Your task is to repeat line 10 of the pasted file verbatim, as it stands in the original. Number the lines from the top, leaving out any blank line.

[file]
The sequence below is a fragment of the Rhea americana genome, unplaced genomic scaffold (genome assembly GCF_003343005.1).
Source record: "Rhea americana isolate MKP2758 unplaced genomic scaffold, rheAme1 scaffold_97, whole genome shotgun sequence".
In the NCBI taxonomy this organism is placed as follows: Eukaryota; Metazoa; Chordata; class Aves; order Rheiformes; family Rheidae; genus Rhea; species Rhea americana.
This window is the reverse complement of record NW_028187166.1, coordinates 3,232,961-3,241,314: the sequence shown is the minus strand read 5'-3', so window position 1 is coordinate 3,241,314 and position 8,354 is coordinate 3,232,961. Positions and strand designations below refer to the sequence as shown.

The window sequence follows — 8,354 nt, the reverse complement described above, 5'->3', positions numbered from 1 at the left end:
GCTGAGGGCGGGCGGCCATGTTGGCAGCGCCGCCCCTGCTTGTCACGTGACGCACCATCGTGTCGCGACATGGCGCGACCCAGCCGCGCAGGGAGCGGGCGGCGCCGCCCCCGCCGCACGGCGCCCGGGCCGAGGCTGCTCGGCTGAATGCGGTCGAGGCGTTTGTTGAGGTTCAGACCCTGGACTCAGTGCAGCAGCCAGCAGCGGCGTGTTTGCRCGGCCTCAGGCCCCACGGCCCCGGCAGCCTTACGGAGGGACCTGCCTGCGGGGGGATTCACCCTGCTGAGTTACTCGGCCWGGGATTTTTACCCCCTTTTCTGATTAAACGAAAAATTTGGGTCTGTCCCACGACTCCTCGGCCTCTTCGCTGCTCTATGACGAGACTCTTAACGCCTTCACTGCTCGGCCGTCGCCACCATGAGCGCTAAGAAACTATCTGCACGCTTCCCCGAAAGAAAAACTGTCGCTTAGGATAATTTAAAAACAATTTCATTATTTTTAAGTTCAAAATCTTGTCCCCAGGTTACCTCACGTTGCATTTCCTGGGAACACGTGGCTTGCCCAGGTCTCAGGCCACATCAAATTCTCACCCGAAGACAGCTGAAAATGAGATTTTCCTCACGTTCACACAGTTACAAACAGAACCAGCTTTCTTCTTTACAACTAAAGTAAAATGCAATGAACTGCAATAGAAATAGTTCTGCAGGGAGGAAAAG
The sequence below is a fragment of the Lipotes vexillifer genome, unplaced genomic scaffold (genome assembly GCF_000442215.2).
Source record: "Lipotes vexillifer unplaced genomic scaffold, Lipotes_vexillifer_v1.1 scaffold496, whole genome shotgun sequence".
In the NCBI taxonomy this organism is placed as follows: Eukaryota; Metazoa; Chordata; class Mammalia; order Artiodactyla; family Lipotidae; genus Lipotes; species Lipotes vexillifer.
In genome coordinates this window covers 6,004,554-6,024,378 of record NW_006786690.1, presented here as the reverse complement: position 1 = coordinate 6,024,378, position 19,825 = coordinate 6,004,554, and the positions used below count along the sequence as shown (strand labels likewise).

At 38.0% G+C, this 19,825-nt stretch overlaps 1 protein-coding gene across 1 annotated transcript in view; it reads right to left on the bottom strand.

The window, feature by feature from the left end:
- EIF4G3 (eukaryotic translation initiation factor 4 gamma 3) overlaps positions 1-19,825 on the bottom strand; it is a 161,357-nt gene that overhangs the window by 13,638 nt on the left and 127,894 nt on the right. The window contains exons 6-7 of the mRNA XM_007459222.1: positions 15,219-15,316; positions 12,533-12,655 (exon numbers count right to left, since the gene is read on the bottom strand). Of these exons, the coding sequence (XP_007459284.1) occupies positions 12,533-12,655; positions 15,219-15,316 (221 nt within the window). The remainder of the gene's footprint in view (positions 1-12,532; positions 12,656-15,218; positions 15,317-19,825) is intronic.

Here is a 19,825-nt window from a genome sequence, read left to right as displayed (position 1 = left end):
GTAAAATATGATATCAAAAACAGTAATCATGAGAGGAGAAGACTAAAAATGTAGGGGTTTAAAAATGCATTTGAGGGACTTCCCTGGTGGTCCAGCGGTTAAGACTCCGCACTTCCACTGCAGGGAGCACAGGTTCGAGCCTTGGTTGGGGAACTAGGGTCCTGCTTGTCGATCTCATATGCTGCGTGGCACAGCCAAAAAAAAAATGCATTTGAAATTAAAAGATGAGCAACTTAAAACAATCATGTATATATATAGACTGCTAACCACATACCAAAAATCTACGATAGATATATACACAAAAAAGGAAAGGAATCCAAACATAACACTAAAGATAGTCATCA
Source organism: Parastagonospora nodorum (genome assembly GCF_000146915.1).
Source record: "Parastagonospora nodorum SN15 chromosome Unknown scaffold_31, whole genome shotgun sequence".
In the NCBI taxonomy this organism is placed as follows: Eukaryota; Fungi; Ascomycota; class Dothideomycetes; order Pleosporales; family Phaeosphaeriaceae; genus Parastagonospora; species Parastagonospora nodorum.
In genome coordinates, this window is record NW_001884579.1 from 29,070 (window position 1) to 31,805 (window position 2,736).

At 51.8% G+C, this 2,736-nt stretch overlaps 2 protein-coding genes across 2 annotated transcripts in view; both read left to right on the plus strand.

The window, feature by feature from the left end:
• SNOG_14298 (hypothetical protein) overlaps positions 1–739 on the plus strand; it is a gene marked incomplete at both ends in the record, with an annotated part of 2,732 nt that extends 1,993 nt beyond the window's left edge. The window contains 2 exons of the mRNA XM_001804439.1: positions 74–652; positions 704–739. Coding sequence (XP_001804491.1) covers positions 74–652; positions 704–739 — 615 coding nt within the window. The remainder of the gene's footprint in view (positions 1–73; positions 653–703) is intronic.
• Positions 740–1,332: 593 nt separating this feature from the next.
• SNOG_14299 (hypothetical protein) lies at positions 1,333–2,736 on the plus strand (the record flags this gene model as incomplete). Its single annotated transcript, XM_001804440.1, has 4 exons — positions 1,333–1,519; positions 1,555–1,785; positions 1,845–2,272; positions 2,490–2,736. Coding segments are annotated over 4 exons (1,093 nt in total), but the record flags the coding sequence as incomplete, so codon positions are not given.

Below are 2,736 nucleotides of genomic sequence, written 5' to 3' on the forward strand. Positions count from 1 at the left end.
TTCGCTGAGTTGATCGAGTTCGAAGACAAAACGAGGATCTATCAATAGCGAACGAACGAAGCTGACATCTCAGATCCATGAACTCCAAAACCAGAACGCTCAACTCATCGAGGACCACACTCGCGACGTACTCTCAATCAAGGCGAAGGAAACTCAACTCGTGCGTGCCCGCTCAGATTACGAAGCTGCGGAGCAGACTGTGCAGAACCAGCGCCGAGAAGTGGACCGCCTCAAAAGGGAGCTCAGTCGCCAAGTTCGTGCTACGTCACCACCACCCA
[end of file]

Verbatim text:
In genome coordinates this window covers 6,004,554-6,024,378 of record NW_006786690.1, presented here as the reverse complement: position 1 = coordinate 6,024,378, position 19,825 = coordinate 6,004,554, and the positions used below count along the sequence as shown (strand labels likewise).